Networking and Storage Performance

Networking and storage are two major aspects which influence our experience with any computing system. This section presents results from our evaluation of these aspects in the Intel NUC8i7HVK (Hades Canyon). On the storage side, one option would be repetition of our strenuous SSD review tests on the drive(s) in the PC. Fortunately, to avoid that overkill, PCMark 8 has a storage bench where certain common workloads such as loading games and document processing are replayed on the target drive. Results are presented in two forms, one being a benchmark number and the other, a bandwidth figure. We ran the PCMark 8 storage bench on selected PCs and the results are presented below. Since our review configuration came with two different drives in the M.2 slots, we processed the storage benchmark on both of them. The 800p performs as good as the OCZ RD400 despite its PCIe 3.0 x2 connection (compared to the RD400's PCIe 3.0 x4). However, it is not as good as the Samsung 960 PRO in the Skull Canyon NUC (though it must be remembered that the Skull Canyon number below has not been updated for the Meltdown / Spectre patch's effects, while the Optane drive is being benched in a fully patched system).

Futuremark PCMark 8 Storage Bench - Score

Futuremark PCMark 8 Storage Bench - Bandwidth

The travails of the 3D TLC-based 545s are evident in the storage bandwidth number above.

On the networking side, we restricted ourselves to the evaluation of the WLAN component. Our standard test router is the Netgear R7000 Nighthawk configured with both 2.4 GHz and 5 GHz networks. The router is placed approximately 20 ft. away, separated by a drywall (as in a typical US building). A wired client is connected to the R7000 and serves as one endpoint for iperf evaluation. The PC under test is made to connect to either the 5 GHz (preferred) or 2.4 GHz SSID and iperf tests are conducted for both TCP and UDP transfers. It is ensured that the PC under test is the only wireless client for the Netgear R7000. We evaluate total throughput for up to 32 simultaneous TCP connections using iperf and present the highest number in the graph below. It must be noted that all PCs other than the ZBOX EN1080K, EK71080, and the NUC8i7HVK were tested in an older lab environment with a different orientation for the client and the router.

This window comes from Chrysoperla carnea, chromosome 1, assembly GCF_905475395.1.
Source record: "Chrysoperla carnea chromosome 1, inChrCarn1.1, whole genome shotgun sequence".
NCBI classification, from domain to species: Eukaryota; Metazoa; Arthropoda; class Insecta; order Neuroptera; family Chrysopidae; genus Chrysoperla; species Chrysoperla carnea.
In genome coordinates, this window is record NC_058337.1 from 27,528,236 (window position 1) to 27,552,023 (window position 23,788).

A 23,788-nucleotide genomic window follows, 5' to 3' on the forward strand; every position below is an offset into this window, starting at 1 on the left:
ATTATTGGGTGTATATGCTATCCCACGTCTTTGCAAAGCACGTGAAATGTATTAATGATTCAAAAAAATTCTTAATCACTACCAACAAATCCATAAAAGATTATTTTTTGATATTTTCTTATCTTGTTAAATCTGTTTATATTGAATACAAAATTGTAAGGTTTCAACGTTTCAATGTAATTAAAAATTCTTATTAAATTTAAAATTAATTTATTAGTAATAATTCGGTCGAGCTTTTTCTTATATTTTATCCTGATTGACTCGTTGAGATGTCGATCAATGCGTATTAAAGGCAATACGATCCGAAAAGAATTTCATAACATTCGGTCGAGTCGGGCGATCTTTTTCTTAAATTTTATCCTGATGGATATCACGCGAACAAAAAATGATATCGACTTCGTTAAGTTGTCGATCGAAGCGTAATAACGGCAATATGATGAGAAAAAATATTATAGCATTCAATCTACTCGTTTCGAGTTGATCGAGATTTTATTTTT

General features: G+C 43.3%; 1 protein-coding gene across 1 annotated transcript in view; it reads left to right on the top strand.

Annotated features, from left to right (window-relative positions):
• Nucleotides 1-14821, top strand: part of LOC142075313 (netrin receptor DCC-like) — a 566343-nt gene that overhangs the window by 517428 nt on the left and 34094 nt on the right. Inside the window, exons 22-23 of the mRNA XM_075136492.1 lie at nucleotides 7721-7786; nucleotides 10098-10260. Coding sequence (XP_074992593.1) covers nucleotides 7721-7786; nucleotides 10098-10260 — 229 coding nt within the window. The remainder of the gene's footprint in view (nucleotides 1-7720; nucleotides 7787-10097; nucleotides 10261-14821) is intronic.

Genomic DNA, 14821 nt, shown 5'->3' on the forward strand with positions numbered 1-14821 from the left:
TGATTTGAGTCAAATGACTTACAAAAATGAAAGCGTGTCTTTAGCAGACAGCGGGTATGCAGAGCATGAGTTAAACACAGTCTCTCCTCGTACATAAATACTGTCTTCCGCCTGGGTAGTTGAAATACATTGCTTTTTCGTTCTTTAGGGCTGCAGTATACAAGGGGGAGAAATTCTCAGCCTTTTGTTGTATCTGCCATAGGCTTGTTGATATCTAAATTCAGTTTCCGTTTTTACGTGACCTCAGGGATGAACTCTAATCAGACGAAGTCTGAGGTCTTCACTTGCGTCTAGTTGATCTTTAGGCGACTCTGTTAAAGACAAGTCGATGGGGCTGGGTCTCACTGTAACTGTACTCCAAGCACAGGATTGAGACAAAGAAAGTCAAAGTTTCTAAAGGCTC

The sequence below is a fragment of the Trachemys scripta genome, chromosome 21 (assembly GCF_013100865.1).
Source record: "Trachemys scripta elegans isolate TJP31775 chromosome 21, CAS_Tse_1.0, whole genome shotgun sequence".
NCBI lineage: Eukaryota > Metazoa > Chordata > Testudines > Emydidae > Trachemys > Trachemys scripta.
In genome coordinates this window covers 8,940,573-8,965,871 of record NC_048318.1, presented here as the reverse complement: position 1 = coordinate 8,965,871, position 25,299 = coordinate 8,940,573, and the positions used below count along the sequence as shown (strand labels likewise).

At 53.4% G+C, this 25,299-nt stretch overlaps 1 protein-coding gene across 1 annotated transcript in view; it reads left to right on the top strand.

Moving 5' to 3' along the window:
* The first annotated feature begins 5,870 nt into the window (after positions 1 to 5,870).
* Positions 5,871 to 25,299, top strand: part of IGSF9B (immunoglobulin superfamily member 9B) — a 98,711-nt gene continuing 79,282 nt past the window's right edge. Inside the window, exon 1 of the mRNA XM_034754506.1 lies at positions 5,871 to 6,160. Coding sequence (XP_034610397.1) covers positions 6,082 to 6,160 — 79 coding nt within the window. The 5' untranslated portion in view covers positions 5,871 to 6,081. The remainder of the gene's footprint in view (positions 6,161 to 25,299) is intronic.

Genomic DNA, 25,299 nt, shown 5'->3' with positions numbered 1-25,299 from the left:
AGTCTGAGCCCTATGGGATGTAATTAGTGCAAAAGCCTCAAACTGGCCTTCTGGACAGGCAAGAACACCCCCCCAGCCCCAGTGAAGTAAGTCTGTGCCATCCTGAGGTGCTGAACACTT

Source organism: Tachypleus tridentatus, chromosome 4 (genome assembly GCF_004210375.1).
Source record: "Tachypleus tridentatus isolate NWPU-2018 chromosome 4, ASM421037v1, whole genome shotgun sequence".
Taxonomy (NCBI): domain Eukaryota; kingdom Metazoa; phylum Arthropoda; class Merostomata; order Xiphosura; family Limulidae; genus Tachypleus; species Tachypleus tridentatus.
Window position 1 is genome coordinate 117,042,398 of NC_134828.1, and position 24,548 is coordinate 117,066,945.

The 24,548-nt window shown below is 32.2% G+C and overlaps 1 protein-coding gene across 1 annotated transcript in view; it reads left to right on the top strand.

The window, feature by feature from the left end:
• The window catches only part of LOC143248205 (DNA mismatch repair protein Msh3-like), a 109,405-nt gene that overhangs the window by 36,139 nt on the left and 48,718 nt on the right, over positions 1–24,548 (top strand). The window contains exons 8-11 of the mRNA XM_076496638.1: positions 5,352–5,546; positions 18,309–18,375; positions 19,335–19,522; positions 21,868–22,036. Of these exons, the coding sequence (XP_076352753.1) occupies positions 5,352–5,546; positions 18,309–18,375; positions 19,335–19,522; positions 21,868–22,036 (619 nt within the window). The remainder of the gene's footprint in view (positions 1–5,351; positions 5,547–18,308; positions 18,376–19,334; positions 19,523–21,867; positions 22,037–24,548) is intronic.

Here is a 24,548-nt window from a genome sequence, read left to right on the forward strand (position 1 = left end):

Wi-Fi TCP Throughput

In the UDP case, we try to transfer data at the highest rate possible for which we get less than 1% packet loss.

Wi-Fi UDP Throughput (< 1% Packet Loss)

Despite its 2x2 nature, the performance of the WLAN card is only slightly better than the 1x1 AC3165 in the ZOX MAGNUS EK71080. The absence of external antennae could be a possible reason.

Gaming Notebooks Compared 4K HTPC Credentials


View All Comments

  • ianmills - Thursday, March 29, 2018 - link

    I get the form factor but would have been nice to put a couple amd discrete gpus in the benchmarks like a 580 Reply
  • versesuvius - Thursday, March 29, 2018 - link

    There are mini-PC reviews with discrete GPUs and not a 580 but a NVIDIA GeForce GTX 1080 (8GB GDDR5x) in Zotac ZBOX MAGNUS EK71080. Reply
  • Crazyeyeskillah - Thursday, March 29, 2018 - link

    this costs $1700 Reply
  • Crunchy005 - Thursday, March 29, 2018 - link

    Yeah with a $200 optane drive that is in no way necessary. Reply
  • Samus - Saturday, March 31, 2018 - link

    It costs 1000. And that’s retail. It will likely be on sale for 700 in a few months. Adding $80 in RAM and $100 512GB SSD like the drive Mushkin just announced keeps it safely under $1200.

    $1700 configured price has no influence on the gaming performance of this machine.
  • sutamatamasu - Thursday, March 29, 2018 - link

    What about driver?

    Intel use default Radeon Software or use custom driver for it? Since the six display goes to GPU
  • jjj - Thursday, March 29, 2018 - link

    So not testing it against any relevant GPU because serving the reader is less important that selling hardware for the modern pseud-press.
    Typical for AT, God forbid test an ultrabook vs other laptops or a Surface in gaming. Mislead, bend reality to sell the hardware and that's your job. Objectivity, ethics, decency, those are long gone.
  • ganeshts - Thursday, March 29, 2018 - link

    Which part of the 'Gaming notebooks compared' section didn't you read ? Reply
  • ToTTenTranz - Thursday, March 29, 2018 - link

    I don't agree with the way the "protest" was made, but the fact is that you guys managed to not compare to a single one of the discrete GPUs that Kaby Lake proposes to compete with (as seen through Intel's own slides about Kaby Lake G): the notebook GTX1060, GTX1060 Max-Q and GTX 1050 Ti.

    Instead you compared Kaby G with a bunch of 3-4 year-old Maxwell solutions and GP104 discrete cards that are very obviously out of Kaby G's range.
  • Arbie - Thursday, March 29, 2018 - link

    @jjj - Silly rants are supposed to be posted in Wccftech, not here. And mainstream GPUs were addressed: "... the Radeon GPU slotted between the GTX 960 and GTX 980 in terms of performance." If you really need +/- 1 FPS for some specific GPU, there are lots of results here you can use to compare. The question with a box like this is not whether it beats a desktop, but whether it will run advanced games at all. Question answered. Go take your meds. Reply

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